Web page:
Projected 40 Time: 5.22.
    Projected Round (2018): 4-6.

    4/24/18: Adams was a good college player who faces size limitations for the NFL. That forces him to be a center only, and that was given further proof at the East-West Shrine. That being said, team sources liked what they saw from Adams, and one general manager told me they liked Adams as a center prospect for the NFL. Adams did not participate in the combine.

    7/17/17: Adams is a highly experienced starter for the Wolfpack. He impressed in pass protection as a junior as he did not allow a sack all season. Adams would be rated higher if he were taller and had more length, but his lack of height and length will hurt his draft grade. Moving to center would help his NFL hopes.

  9. Mark Korte, C, Alberta
    Height: 6-4. Weight: 285.
    Projected 40 Time: 5.09.
    Projected Round (2018): 4-6.

    4/24/18: Sources have said that Korte was better than expected at the East-West Shrine. He doesn’t have the size to play tackle in the NFL, his college position, but teams think he has shown the athleticism to be a center. At the Tuesday practice in St. Petersburg, he saw some time in the middle of the line and created a few rushing lanes for his back by firing to the second level. Korte played some right tackle the next day, and it was clear that he has to be on the inside.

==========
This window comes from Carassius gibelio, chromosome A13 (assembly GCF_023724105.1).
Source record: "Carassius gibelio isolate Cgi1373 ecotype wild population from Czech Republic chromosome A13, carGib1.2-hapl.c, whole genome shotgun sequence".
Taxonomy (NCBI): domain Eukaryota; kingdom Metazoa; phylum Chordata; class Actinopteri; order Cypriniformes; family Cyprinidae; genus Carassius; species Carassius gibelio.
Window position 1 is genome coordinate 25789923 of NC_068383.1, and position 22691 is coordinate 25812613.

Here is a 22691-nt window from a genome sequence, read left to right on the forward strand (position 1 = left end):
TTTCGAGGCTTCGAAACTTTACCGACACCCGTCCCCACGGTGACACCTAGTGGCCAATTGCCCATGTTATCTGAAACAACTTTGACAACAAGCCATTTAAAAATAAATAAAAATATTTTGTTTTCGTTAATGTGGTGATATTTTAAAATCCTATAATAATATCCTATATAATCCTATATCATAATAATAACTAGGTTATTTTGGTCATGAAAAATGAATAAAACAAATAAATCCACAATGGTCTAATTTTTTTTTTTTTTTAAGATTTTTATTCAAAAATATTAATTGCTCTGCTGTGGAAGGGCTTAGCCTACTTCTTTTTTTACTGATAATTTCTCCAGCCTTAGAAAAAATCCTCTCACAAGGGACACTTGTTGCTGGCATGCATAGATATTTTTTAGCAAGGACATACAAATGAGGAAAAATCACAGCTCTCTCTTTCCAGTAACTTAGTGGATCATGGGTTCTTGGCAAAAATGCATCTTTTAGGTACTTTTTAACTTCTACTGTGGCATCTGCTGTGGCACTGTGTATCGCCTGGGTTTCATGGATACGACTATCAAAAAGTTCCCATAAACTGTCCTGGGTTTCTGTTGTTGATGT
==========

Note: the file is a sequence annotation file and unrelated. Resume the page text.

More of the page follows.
Korte has a center’s build and could get stronger in a pro strength and conditioning program. That could yield more size for him to be a backup as a guard and center. Korte may need a redshirt year to get stronger and adjust to the NFL with much bigger, stronger and faster defensive linemen. That being said he really helped himself at the East-West Shrine.

  10. Mason Cole, C, Michigan
    Height: 6-4. Weight: 303. Arm: 32.25 Hand: 9.88.
    40 Time: 5.23.
    Projected Round (2018): 4-6.

    4/24/18: Cole is a solid player, but he doesn’t have a special trait, such as being very strong or particularly athletic.

    7/17/17: With Graham Glasgow in the NFL in 2016, Cole moved to center and had a good season for the Wolverines. He could stand to get stronger and improve his pass protection for the NFL. Cole was Michigan’s starting left tackle during 2014 and 2015 and really improved in that time. For the NFL, Cole would fit best at center.

  11. Will Clapp*, C/G, LSU
    Height: 6-4. Weight: 311. Arm: 31.25.
    40 Time: 5.39.
    Projected Round (2018): 4-6.